We’ve known for a long time that fraudsters use social networks to advertise their services and to share information and ideas with each other. The former Internet Relay Chat (IRC), for example, which was the old chat server used by thousands of people since 1988, is still a platform that fraudsters use for information sharing to this day. They also use Interrupt Requests (ICQ), which emerged 10 years after the IRC.
With the advancements in technology, and new social networks that are emerging, criminals have continued to follow the trends, but on a much larger scale. Groups and channels have been created, where thousands of like-minded people can come together. The global reach is now much greater, as well as the speed at which information is shared. Another bonus is that it is quite easy to use.
Facebook, Instagram and Snapchat are already widely used, followed by Discordapp (a voice, video and text platform, widely used by gamers around the world). There is also TikTok, a social media service that became available worldwide on 2 August 2018, but has seen a surge in popularity during the global pandemic in 2020, with millions of users filming videos of themselves lip-syncing or acting out comedy sketches to alleviate the boredom of lockdown.
When brand new social networks appear, we never stop to think about what we’re going to be exposed to, until something bad finally happens. Blue Whale, the so-called “suicide game”, is just one example of how these networks can be used. Digital crimes are present on all of the networks, just waiting for the wrong search-words to be entered or curiosity to get the better of someone and before we know it, the content can become something so real and so devastating. The Alpha generation – born between 2010 and 2024 – are being born into the era of Instagram, the 3D printer, Smart Speakers and so many other new technologies. From the day they are born, they are exposed to a range of information through various mediums, and are naturally early-adopters of computers, tablets and smartphones. With so many kids shopping online using their parents’ credit cards, it is really not that hard for them to find fraudulent groups on social media.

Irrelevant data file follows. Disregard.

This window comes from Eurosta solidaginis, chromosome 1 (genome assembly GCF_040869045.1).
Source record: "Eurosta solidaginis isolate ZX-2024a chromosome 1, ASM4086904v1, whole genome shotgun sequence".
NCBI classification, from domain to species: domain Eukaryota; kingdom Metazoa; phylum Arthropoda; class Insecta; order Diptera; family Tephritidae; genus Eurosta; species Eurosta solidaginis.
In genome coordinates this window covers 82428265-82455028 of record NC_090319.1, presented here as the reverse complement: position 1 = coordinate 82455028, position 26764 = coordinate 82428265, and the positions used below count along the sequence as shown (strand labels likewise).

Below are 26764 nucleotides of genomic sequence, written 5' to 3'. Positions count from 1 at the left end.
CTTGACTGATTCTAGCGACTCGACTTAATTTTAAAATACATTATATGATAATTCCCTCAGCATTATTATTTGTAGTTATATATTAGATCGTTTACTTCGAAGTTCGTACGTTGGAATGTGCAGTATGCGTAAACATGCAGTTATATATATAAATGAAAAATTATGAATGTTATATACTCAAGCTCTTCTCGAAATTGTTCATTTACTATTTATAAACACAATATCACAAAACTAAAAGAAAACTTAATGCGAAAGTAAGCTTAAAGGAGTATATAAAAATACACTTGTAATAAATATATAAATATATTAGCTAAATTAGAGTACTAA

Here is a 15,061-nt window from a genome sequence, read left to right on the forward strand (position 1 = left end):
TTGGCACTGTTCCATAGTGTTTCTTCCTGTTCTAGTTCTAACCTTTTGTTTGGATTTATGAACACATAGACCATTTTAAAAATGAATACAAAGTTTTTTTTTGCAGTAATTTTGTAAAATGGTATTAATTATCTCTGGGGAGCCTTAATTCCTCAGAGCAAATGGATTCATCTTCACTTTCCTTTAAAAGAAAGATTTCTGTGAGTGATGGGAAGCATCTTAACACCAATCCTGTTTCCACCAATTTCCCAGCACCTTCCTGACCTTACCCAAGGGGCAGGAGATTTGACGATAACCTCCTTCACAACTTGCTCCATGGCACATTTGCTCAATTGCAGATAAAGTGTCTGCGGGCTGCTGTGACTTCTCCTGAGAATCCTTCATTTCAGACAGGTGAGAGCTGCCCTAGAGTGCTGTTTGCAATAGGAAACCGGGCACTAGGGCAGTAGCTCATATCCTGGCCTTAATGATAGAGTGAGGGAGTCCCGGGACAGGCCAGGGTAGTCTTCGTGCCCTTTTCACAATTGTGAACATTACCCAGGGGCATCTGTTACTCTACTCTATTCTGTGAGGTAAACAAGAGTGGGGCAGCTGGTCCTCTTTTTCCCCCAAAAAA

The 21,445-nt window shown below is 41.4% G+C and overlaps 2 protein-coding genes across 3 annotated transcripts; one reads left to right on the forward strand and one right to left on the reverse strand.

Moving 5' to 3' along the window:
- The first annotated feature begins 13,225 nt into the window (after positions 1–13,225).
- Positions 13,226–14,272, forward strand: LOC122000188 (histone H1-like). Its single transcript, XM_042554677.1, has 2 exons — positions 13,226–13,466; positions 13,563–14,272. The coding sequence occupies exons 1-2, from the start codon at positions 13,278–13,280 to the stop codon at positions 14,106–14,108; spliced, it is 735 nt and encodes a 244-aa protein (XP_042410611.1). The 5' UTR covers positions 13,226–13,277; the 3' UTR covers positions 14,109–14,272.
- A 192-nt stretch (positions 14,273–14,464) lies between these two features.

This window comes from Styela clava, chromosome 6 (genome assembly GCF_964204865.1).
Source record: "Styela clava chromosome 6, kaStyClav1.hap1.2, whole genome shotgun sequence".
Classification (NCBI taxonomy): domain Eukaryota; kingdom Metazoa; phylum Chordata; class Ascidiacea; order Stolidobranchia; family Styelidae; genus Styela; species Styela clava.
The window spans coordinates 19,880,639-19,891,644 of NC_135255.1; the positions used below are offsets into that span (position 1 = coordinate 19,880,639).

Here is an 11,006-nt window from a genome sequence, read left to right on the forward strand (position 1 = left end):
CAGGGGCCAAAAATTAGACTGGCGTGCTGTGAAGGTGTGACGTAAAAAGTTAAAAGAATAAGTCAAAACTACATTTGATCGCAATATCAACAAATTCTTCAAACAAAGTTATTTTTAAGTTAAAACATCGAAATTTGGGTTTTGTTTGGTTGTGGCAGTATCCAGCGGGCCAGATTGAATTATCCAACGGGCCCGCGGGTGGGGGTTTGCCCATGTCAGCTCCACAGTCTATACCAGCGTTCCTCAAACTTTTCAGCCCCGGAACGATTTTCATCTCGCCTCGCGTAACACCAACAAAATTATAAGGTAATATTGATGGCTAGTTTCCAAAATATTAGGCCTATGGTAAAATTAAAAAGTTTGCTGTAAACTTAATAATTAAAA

Platforms like Discordapp allow users to create servers, which can be organised into channels for different subjects, as well as the creation of bots for the automation of some tasks.
These servers are advertised on other social networks, reaching hundreds of thousands of users. Schemes, personal data, credentials, financial data are all shared via Discordapp, and the fraudsters then use them for illegal activities, online shopping and scams.
With TikTok the approach that fraudsters use is a little different. As it is a social network, it works in a completely different way. TikTok is used to share information with users of the network, through videos, products, resources and profits. Often there is also the disclosure of channels and online stores, as well as user details, so anyone interested in the products or services can get in touch. A simple search on the app and the results readily appear, without any restrictions.
What’s both interesting and worrying is that, because it is so easy to find fraudulent channels and profiles, it is no longer necessary to have an entire infrastructure, with special software and settings. This means that young people and children can easily gain access to this fraudulent content. It is no longer necessary to access the Dark Web to buy stolen or cloned credit cards. It’s much simpler than we think. It’s all right there, just a few clicks away.
According to an Arkose Labs press release from September 2019:
“The Arkose Labs Q3 Fraud and Abuse Report analysed over 1.2 billion transactions spanning account registrations, logins and payments from financial services, e-commerce, travel, social media, gaming and entertainment industries, in real time, to provide insights on the evolving threat landscape. The report found that one in 10 transactions are attacks, ranging from automated bots to malicious humans.”
These attacks are mostly carried out for financial gain. Arkose estimates that “by 2021, cybercrime will cost the global economy more than $6 trillion in damages.” They found that the most common type of transaction was automated attacks.
The report states: “These range from large-scale account validation attacks to bots blocking seats on an airline to scripted attacks scraping user data and inventory.”
Interestingly, they discovered that 75% of Social Media attacks were carried out by automated bots. The analysis also found that more than half of the accounts on social media sites are fake. In fact, 25 percent of all new account applications on social media are actually fake.